Tag Archives: female prisoners

Prisoner Caption – Vika Part 1

Television presenter Vika had always been fiercely competitive, so when there seemed to be competition; developing to host a new show that was tipped to be a hit, she did whatever it took to crush it!

She subjected her main opponent to a campaign which involved coordinated death threats and vandalism against her property, causing her to remove herself from the public eye and handing the job to Vika (@vika_model). Until, that is, the trail of the investigation reacher her.

Charged with multiple offenses, she lost her jobs and eventually agreed to a plea bargain, under the terms of which she would report to prison withing 30 days to start her 4 – 6-year sentence.

She used that time to arrange a controversial photo shoot in which she was shown in various prison restraints, an attempt to make light of what had happened and her upcoming punishment and set the stage for a comeback when she is released.

It was widely condemned but made sure that she remained talked about, something that will be vital as she is locked away and removed from the public eye for the years to come.

Story – Audited – Young women sentenced, handcuffed and jailed

Nobody wants to be audited, but the new crime audits make being audited by the IRS look like a walk in the park. Under the terms of the Criminal Accountability Act, citizens are randomly chosen, and every aspect of their life and past is thoroughly investigated. Large amounts of data are available to investigators at the Criminal Audit Division of the FBI. Bank records, security camera footage from locations and times the audited person was known to be at, and cellphone records and emails are accessible.

The letter informing the recipient that they have been audited is hand delivered. From that point they have two months to fill out and return what is called a ‘declaration’ and a ‘bid’. The declaration is a list of all criminal offenses that the audited person thinks that they have committed, together with as many details as they can remember. The bid is the suggestion that the audited person makes about what their punishment should be. At this point, they have no idea what the CAD knows about what they have done. They are told that they must record every single crime they can recall, but in practice this involves a guessing game about what the investigators will be likely to find. The more that the audited person reveals about their criminal offenses (especially ones unknown to the auditors) the more likely the CAD are likely to be lenient. One of the ways in which they can be lenient is to accept a low bid.

Obviously, the complexity of all this makes hiring an attorney necessary. At the moment, the system is relatively new, so even the most experienced attorneys are still trying to find the best ways to help their clients. What crimes should they declare? What should their bids be like? They want to try and secure the lowest possible sentence but bid too low and the CAD will seek a total sentence that tends towards the upper end of the sentencing rules. Ultimately a judge decides, but they have not yet rejected an accepted bid or deviated much from the recommended sentence requested by CAD after a rejected bid. If the CAD attribute any additional crimes to the defendant beyond what they have declared, they can challenge them, but it invalidates their bid which may otherwise be accepted by the CAD with a recommendation for an additional element based on the added offenses. Rejection of additional crimes usually results in a criminal trial on those charges. If the defendant has already admitted to enough criminal offenses to warrant it, CAD usually requests that they be held on remand ahead of the trial, and this is usually granted and does not count towards any final sentence. So the incentive is there to be as thorough and accepting as possible.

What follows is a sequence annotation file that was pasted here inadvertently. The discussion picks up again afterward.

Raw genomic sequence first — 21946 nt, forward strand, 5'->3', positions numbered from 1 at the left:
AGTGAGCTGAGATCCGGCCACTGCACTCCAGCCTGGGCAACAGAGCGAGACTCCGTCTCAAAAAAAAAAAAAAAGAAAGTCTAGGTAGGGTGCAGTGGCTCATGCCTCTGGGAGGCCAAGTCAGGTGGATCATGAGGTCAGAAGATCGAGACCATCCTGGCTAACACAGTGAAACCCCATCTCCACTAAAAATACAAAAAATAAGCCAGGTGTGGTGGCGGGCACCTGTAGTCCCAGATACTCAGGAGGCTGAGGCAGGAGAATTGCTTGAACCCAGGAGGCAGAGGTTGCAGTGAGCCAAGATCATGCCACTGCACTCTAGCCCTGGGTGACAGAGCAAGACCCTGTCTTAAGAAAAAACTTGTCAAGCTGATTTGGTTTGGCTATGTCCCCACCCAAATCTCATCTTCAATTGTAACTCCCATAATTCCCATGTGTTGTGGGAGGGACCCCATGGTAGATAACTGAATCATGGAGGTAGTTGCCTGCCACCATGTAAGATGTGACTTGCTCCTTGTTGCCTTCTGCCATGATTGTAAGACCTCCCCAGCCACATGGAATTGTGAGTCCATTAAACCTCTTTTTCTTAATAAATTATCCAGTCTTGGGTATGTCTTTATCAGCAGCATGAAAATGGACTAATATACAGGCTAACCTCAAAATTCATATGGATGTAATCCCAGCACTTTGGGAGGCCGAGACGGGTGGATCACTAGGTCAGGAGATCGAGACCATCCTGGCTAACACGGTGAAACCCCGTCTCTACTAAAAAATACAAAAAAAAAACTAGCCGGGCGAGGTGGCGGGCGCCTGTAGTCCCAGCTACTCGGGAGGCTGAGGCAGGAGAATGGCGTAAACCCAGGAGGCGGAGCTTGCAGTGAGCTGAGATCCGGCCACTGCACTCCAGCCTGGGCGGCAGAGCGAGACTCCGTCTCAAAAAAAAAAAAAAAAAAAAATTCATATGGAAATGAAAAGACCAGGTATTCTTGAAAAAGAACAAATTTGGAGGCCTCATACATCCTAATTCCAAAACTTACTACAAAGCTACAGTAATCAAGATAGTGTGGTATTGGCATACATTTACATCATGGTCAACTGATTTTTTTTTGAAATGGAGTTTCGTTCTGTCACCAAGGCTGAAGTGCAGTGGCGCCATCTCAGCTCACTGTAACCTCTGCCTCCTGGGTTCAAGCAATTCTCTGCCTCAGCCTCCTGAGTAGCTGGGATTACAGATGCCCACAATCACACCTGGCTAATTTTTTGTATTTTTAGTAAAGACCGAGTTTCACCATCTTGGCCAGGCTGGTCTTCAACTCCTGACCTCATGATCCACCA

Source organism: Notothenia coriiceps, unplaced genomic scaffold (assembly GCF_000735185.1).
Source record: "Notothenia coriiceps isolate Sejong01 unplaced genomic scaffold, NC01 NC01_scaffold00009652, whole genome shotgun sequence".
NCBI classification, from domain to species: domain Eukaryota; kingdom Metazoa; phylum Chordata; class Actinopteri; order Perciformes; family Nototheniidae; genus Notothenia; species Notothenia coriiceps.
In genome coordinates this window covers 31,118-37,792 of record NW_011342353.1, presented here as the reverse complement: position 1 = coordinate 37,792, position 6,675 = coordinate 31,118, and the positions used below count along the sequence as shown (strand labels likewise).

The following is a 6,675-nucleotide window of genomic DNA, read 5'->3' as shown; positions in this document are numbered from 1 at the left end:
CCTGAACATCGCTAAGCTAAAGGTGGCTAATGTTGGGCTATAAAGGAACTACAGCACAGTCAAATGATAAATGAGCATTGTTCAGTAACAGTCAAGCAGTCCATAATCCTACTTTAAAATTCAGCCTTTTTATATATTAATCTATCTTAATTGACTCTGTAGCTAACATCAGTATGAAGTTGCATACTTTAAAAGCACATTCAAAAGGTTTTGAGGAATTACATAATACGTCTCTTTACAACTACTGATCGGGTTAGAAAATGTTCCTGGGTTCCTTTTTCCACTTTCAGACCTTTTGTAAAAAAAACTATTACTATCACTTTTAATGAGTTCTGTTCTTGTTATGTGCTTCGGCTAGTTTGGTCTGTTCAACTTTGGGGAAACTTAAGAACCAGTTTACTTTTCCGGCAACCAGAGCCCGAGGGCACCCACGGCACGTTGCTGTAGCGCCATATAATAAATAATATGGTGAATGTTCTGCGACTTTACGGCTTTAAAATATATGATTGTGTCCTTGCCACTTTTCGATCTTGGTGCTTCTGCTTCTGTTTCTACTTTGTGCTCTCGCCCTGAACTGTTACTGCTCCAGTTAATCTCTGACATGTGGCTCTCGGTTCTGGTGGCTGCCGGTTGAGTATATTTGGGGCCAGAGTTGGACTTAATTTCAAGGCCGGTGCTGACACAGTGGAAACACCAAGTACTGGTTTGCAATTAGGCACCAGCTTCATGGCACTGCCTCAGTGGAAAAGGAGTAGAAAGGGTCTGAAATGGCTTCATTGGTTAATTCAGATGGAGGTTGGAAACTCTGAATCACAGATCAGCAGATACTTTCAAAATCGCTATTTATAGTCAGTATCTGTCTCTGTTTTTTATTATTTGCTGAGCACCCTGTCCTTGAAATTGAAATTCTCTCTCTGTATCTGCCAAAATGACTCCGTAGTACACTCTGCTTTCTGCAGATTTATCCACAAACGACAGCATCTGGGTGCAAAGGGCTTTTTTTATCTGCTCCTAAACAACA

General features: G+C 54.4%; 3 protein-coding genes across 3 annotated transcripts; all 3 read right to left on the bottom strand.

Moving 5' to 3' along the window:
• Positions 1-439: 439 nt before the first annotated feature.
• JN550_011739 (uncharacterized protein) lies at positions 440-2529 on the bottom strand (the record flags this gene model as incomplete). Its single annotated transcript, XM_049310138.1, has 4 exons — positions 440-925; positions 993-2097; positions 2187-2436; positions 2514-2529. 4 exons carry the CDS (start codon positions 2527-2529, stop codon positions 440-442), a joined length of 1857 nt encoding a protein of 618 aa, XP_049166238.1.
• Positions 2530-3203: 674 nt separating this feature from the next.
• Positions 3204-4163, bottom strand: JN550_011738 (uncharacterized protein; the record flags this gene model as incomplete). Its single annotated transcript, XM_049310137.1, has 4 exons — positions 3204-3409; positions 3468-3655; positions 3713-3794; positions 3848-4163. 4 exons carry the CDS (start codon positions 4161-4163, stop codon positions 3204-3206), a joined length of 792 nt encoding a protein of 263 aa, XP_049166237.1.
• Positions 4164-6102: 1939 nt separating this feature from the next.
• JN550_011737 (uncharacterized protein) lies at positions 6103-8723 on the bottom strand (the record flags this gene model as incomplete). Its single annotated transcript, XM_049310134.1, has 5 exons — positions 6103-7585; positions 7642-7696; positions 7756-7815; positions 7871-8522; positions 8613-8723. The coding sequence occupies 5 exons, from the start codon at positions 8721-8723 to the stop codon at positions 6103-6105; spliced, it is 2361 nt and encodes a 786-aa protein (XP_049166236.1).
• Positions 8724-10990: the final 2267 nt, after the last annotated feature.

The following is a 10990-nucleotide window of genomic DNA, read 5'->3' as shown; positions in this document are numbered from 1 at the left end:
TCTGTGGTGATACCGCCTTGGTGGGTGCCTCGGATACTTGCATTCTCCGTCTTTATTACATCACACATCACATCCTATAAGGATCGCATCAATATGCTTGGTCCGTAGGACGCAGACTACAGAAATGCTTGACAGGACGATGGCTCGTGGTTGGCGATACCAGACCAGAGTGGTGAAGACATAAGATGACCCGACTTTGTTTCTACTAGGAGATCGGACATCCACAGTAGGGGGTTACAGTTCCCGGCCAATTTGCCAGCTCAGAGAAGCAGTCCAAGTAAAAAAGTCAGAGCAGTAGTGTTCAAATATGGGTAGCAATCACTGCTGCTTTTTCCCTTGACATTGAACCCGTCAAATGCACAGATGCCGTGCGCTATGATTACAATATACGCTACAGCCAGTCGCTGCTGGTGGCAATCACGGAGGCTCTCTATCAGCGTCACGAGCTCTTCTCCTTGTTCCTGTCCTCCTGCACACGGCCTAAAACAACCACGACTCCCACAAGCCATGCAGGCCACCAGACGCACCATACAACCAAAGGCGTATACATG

Continue reading Story – Audited – Young women sentenced, handcuffed and jailed

Story – Judge Reynolds

He hadn’t been a completely popular choice for the American Prison Reform Association’s ‘Man of the Year’ award, but in the reception before the ceremony he won over some of the doubters. As Judge Anthony Reynolds worked the room, he knew who favored him and who didn’t. He was courteous and charming to those who were pleased he was there, but he made a real effort on those who weren’t so pleased.

He was being honored for setting up and leading the Prison Welfare Commission, an organization which had been credited for making prison safer for inmates, and campaigning for prisoners to be able to work and not stay in their cells all day. No-one at the award ceremony had a problem with the work of the Commission. They did believe that in spite of his work with the Commission, Judge Reynolds passed harsh sentences and therefore shouldn’t be given the award.

Continue reading Story – Judge Reynolds

Incarceration Experiment – A Reader Replies

We have received an email from a reader, Rick, and are grateful he has agreed to allow us to publish it (please refer to the previous article):

‘Someone showed me the reports on the Incarceration Experiment, thanks to your reporters for publicizing what is going on. My girlfriend was planning to drive through that state on the way to visit relatives, but as she seems to think the speed limit is advice not a law and sometimes uses her cellphone or puts on make-up while driving, I’ve suggested to her that she takes an alternative route. If she gets caught and jailed, I don’t plan on taking on more work to keep her out of the ‘default’ conditions!

Continue reading Incarceration Experiment – A Reader Replies